Even when my students are quiet, their smiles, high fives, and fist bumps let me know that they heard.

Will the innumerable hours I’ve spent on the sidelines of athletic events over the past 15 years of my career actually improve the lives of my students?  Will it help them grow into more successful adults (however you define success)?  Who knows.  What it will do is provide some assurance as they navigate some of the toughest times of their lives–middle school.  Perhaps my positive voice on the sidelines will prove to be a calm harbor in the stormy seas that students face every day.  Perhaps for some it might even be a lighthouse, helping students navigate away from danger and toward safety.  Perhaps one day, I’ll see some of those kids I cheered for cheering with me for a new group of kids.  I’ll see you on the sidelines.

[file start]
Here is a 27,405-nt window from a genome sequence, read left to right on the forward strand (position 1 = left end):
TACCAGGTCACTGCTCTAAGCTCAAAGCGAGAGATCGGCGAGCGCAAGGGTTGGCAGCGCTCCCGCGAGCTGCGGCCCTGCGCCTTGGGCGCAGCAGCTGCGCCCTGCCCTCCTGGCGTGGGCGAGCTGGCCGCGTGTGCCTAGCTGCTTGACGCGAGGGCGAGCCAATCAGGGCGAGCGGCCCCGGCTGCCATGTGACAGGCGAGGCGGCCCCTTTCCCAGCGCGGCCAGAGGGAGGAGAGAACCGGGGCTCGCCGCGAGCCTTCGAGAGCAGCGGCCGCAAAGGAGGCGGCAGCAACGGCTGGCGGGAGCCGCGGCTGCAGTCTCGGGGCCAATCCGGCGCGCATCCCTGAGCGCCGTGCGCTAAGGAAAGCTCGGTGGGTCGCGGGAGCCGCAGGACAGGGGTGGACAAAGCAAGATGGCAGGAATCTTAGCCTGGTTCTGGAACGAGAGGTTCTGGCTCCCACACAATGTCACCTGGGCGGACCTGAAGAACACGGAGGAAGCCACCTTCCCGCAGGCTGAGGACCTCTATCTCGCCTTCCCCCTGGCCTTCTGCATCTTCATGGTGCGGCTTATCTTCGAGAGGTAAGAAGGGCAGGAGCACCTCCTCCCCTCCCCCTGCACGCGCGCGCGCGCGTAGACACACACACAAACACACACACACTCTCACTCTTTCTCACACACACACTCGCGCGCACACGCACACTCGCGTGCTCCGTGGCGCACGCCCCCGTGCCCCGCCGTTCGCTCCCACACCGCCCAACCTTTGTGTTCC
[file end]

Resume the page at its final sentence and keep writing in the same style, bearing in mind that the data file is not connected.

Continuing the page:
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Just “be”

As I sit like the two-faced Greek god Janus looking forward and backwards at the same time, the magic of the dawn of a new year isn’t lost on me.  While you could say that the changing from 11:59 pm to 12:00 am is just the passing of another 60 seconds, it also represents the miracle of a new beginning.  The chance to change.  It marks a time for reflection.  (Teachers are doubly blessed in this respect.  We can reflect and renew when school starts and then again at the dawn of the new calendar year.)

As I reflect on the past year and look forward to the year to come, I am drawn to the word “be” to drive my future.  It’s such a humble word, saying what it needs to say in only 2 letters, yet those two letters hold the key to actually living life.